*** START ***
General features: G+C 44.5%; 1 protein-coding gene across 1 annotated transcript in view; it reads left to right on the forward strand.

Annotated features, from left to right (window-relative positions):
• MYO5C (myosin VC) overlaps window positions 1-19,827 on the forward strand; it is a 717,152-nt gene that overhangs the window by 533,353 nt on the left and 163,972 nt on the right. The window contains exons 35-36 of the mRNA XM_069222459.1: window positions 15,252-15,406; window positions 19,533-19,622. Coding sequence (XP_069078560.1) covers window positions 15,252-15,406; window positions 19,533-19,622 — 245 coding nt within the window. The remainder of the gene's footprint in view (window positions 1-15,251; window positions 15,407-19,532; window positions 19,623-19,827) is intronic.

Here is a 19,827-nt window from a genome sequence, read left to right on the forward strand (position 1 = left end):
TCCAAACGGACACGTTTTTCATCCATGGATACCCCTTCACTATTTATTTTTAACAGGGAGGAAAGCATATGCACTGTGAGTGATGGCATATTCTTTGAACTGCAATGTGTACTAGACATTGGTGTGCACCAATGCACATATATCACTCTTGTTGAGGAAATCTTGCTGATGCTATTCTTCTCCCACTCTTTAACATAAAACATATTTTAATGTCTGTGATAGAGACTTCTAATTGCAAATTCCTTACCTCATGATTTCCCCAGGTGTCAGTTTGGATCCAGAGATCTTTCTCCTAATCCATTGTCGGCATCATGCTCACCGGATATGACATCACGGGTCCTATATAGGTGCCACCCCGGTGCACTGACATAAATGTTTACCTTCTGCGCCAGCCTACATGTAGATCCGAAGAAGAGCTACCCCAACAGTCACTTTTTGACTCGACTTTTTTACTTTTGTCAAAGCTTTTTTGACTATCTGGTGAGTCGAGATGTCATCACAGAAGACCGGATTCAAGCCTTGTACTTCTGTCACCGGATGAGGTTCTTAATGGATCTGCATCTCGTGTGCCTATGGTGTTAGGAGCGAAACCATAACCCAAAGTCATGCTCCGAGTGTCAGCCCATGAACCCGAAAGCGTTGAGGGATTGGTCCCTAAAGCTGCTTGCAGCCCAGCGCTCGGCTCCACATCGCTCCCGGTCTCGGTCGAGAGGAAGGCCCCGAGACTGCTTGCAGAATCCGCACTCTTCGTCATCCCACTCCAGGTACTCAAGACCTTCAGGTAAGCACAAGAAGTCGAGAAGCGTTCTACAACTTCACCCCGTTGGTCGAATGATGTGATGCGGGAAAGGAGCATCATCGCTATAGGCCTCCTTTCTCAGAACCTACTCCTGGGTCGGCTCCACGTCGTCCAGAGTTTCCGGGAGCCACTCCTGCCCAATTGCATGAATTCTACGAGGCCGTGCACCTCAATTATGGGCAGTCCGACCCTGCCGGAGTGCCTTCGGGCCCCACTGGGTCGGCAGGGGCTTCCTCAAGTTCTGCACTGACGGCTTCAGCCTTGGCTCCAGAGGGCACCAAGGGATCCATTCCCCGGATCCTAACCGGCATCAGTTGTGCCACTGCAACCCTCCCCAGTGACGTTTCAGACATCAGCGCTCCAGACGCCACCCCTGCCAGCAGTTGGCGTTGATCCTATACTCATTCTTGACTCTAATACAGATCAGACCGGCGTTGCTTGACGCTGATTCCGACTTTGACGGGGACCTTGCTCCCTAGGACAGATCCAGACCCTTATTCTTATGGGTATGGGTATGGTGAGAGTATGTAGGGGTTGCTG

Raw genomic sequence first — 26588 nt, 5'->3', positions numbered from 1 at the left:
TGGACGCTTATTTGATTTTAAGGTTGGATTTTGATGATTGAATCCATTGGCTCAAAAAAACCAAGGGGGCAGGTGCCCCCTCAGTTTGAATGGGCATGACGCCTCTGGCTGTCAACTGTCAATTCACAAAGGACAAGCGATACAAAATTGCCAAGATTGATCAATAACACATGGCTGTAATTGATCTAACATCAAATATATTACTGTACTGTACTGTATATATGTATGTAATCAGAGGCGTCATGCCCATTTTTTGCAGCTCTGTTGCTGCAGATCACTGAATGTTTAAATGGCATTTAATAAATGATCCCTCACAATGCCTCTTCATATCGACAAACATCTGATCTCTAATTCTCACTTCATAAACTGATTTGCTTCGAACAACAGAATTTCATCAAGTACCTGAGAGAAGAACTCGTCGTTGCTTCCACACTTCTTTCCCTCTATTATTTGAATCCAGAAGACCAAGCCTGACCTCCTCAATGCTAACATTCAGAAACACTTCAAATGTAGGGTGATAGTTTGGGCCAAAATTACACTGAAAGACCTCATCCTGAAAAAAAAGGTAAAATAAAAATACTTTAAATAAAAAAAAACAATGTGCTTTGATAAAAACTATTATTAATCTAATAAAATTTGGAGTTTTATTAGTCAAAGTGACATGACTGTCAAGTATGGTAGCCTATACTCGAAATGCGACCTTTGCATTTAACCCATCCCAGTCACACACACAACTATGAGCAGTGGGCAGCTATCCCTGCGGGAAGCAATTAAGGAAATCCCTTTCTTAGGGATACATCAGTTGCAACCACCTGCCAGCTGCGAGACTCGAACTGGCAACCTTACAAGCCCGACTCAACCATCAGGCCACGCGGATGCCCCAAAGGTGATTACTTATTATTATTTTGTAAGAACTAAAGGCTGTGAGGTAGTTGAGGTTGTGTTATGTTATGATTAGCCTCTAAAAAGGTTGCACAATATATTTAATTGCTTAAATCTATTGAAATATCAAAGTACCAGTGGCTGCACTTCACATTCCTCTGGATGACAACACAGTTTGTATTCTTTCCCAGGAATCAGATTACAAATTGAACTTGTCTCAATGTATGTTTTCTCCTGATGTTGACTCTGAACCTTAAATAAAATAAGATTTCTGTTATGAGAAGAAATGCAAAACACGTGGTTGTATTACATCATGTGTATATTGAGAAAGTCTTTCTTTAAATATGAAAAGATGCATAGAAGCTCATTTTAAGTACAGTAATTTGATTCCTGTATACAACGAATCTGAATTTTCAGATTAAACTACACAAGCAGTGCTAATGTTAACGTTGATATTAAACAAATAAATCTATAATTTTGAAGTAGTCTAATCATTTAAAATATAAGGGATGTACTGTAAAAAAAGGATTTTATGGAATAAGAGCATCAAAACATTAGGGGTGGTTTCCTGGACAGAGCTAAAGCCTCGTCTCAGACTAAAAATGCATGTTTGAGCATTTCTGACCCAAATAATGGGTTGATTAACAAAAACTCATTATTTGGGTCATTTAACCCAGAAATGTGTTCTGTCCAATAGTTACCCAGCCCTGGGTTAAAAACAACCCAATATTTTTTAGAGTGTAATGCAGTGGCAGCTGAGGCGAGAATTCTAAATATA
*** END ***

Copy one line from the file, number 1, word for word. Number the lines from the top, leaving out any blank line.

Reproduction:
General features: G+C 44.5%; 1 protein-coding gene across 1 annotated transcript in view; it reads left to right on the forward strand.